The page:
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able acts admirable appear attempt beauty believe better body called cause character Charles civil classical compared constitution criticism Dante distinguished doubt edition effect England English essay examination feelings freedom gives greatest Greek hand head human images imagination important intellectual interest introduction Italy James kind king knowledge language Latin less liberty literature lived look Lost Macaulay Macaulay's manner matter means Milton mind nature never noble notes object opinions Page Paradise Parliament party perhaps person play poems poet poetical poetry points political popular present Price principles produced published question reader reason requirement respect single spirit stand style success teach teacher thought tion translation truth volume whole wish write written
Página 34 - As being the contrary to his high will Whom we resist. If then his providence Out of our evil seek to bring forth good, Our labour must be to pervert that end, And out of good still to find means of evil...
Página 43 - Many politicians of our time are in the habit of laying it down as a self-evident proposition, that no people ought to be free till they are fit to use their freedom. The maxim is worthy of the fool in the old story, who resolved not to go into the water till he had learned to swim. If men are to wait for liberty till they become wise and good in slavery, they may indeed wait forever.
Página 59 - With a view to the same great object, he attacked the licensing system in that sublime treatise which every statesman should wear as a sign upon his hand and as frontlets between his eyes.
Página 50 - The ostentatious simplicity of their dress, their sour aspect, their nasal twang, their stiff posture, their long graces, their Hebrew names, the Scriptural phrases which they introduced on every occasion, their contempt of human learning, their detestation of polite amusements, were indeed fair game for the laughers.
Página 42 - Such a spirit is Liberty. At times she takes the form of a hateful reptile. She grovels, she hisses, she stings. But woe to those who in disgust shall venture to crush her ! And happy are those who, having dared to receive her in her degraded and frightful shape, shall at length be rewarded by her in the time of her beauty and her glory ! There is only one cure for the evils which newly-acquired freedom produces ; and that cure is freedom.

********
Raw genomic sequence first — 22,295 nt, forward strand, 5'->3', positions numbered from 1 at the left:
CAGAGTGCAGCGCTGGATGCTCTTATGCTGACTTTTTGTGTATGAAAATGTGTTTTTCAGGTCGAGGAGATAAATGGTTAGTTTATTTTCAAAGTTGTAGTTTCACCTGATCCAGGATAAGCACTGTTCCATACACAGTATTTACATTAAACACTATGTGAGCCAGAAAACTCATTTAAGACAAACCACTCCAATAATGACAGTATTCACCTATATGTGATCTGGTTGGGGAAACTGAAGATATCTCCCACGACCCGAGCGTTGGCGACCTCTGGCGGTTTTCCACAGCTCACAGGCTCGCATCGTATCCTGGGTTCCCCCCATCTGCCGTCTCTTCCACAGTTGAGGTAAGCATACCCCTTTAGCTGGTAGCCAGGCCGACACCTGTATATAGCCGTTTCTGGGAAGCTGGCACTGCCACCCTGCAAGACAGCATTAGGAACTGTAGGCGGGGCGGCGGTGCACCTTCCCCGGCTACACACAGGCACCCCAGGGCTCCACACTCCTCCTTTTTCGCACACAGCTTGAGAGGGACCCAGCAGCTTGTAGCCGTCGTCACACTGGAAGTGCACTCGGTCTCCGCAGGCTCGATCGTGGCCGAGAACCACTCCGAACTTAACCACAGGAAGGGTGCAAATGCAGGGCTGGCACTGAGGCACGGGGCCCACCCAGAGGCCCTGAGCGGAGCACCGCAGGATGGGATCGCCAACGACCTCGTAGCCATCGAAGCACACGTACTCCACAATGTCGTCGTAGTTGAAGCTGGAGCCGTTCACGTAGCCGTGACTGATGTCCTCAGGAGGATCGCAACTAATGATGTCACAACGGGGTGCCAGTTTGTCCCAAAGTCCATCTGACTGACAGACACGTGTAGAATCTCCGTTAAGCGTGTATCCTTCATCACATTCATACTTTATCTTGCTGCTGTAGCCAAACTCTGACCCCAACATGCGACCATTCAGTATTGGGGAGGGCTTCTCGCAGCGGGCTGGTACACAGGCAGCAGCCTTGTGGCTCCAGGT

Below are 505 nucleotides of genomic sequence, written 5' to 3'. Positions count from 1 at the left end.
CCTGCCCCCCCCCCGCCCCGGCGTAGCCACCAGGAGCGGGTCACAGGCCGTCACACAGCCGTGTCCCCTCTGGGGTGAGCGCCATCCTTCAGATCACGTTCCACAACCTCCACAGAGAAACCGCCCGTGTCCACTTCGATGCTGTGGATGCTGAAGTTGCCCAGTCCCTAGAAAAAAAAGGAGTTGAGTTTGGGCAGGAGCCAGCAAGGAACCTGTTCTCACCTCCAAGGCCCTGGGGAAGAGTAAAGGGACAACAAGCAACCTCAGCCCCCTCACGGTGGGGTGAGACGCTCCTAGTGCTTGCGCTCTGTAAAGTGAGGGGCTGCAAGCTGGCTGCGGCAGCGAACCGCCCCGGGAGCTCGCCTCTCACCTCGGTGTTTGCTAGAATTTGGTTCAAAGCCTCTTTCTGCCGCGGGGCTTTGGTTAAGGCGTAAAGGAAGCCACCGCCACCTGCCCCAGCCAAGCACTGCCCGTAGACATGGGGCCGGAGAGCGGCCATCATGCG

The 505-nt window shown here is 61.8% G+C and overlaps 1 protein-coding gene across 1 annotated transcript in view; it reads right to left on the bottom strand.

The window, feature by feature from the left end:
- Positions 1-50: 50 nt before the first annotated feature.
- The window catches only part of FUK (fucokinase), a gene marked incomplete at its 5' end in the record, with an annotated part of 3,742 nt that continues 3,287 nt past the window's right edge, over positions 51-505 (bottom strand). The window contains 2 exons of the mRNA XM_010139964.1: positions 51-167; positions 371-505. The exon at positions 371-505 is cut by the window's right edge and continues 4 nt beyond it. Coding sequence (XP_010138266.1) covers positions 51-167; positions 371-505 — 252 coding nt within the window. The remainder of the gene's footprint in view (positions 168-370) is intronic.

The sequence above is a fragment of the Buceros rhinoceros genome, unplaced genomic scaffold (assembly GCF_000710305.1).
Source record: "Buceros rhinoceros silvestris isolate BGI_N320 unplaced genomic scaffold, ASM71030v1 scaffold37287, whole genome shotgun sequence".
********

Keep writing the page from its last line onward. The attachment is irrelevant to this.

Página 38 - We accuse him of having given up his people to the merciless inflictions of the most hot-headed and hardhearted of prelates ; and the defence is, that he took his little son on his knee and kissed him ! We censure him for having violated the articles of the Petition of Right, after having, for good and valuable consideration, promised to observe them ; and we are informed that he was accustomed to hear prayers at six o'clock in the morning...
Página 53 - Events which short-sighted politicians ascribed to earthly causes, had been ordained on his account. For his sake empires had risen, and flourished, and decayed. For his sake the Almighty had proclaimed his will by the pen of the evangelist and the harp of the prophet. He had been wrested, by no common deliverer, from the grasp of no common foe. He had been ransomed by the sweat of no vulgar agony, by the blood of no earthly sacrifice.
Página 52 - If they were unacquainted with the works of philosophers and poets, they were deeply read in the oracles of God. If their names were not found in the registers of heralds, they were recorded in the Book of Life. If their steps were not accompanied by a splendid train of menials, legions of ministering angels had charge over them.
Página 52 - Their palaces were houses not made with hands ; their diadems crowns of glory which should never fade away ! On the rich and the eloquent, on nobles and priests, they looked down with contempt : for they esteemed themselves rich in a more precious treasure, and eloquent in a more sublime language, nobles by the right of an earlier creation, and priests by the imposition of a mightier hand.
Página 52 - Not content with acknowledging, in general terms, an overruling Providence, they habitually ascribed every event to the will of the Great Being for whose power nothing was too vast, for whose inspection nothing was too minute. To know Him, to serve Him, to enjoy Him, was with them the great end of existence.